The Wizard of Oz received a number of Academy Award nominations, including Best Picture, (though it had the misfortune of being released the same year as Gone with the Wind, which took that award). The only Oscar it won, however, was that for Best Original Song ("Over the Rainbow").
The Wizard of Oz has remained a much-loved film throughout the decades since its release. It regularly ranks among the most popular films of all time, and in 1996 a study by the Library of Congress estimated that it has been watched more times than any film in history.
The Wizard of Oz in The War That Came EarlyEdit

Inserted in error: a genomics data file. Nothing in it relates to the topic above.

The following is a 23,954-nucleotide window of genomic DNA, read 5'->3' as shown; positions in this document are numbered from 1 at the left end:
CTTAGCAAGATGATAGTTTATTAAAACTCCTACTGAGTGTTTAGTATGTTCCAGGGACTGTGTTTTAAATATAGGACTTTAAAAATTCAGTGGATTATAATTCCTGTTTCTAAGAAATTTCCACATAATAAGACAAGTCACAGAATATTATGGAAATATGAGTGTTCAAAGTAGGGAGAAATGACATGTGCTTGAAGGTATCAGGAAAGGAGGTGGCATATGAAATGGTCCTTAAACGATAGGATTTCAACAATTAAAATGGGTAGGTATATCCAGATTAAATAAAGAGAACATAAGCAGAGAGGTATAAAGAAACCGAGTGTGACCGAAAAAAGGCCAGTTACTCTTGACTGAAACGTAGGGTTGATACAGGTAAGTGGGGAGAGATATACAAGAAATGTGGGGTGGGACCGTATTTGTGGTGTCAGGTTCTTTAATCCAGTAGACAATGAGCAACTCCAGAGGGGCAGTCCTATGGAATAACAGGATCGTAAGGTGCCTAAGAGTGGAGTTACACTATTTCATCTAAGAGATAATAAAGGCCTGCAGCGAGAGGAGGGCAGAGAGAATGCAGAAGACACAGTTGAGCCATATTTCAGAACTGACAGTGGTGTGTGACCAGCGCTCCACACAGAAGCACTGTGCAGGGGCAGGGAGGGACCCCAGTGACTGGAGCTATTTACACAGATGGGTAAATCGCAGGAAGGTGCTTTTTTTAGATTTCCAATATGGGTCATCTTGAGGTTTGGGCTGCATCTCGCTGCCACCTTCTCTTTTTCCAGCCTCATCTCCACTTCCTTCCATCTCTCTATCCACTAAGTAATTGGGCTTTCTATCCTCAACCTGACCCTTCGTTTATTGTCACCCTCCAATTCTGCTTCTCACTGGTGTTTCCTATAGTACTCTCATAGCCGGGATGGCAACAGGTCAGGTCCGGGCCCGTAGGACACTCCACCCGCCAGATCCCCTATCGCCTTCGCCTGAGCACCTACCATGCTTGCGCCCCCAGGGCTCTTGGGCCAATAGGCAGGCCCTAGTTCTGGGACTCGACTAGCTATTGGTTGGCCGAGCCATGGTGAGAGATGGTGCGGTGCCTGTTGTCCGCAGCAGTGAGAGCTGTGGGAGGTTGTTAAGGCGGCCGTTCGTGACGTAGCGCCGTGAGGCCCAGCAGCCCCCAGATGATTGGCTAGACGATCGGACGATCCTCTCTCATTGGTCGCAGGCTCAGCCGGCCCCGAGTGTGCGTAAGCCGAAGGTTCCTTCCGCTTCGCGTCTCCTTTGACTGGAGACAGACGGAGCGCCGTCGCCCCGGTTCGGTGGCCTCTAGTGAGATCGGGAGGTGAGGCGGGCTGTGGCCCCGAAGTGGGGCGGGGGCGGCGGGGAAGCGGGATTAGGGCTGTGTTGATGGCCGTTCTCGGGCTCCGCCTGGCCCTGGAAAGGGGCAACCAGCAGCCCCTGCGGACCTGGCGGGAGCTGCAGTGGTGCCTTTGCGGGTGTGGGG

In the summer of 1940, a movie house in Shanghai showed a re-release of the previous year's The Wizard of Oz. Vera Kuznetsova convinced Pete McGill to take her there on a date. McGill would not have chosen to see the movie himself, but was impressed by the high production value. Having read L. Frank Baum's work as a child in New York City, he had some idea of the plot. Vera did not and was riveted by every scene.
Unfortunately, the decision to attend this movie proved disastrous, as this particular scene had been targeted by terrorists affiliated with the Chinese Communist Party. They detonated a bomb inside the theater at the point in the movie when the protagonists, having survived the dangerous poppy field and finally being within sight of the Emerald City, are running toward that impressive city. McGill suffered severe injuries from the bomb, and Kuznetsova was killed instantly.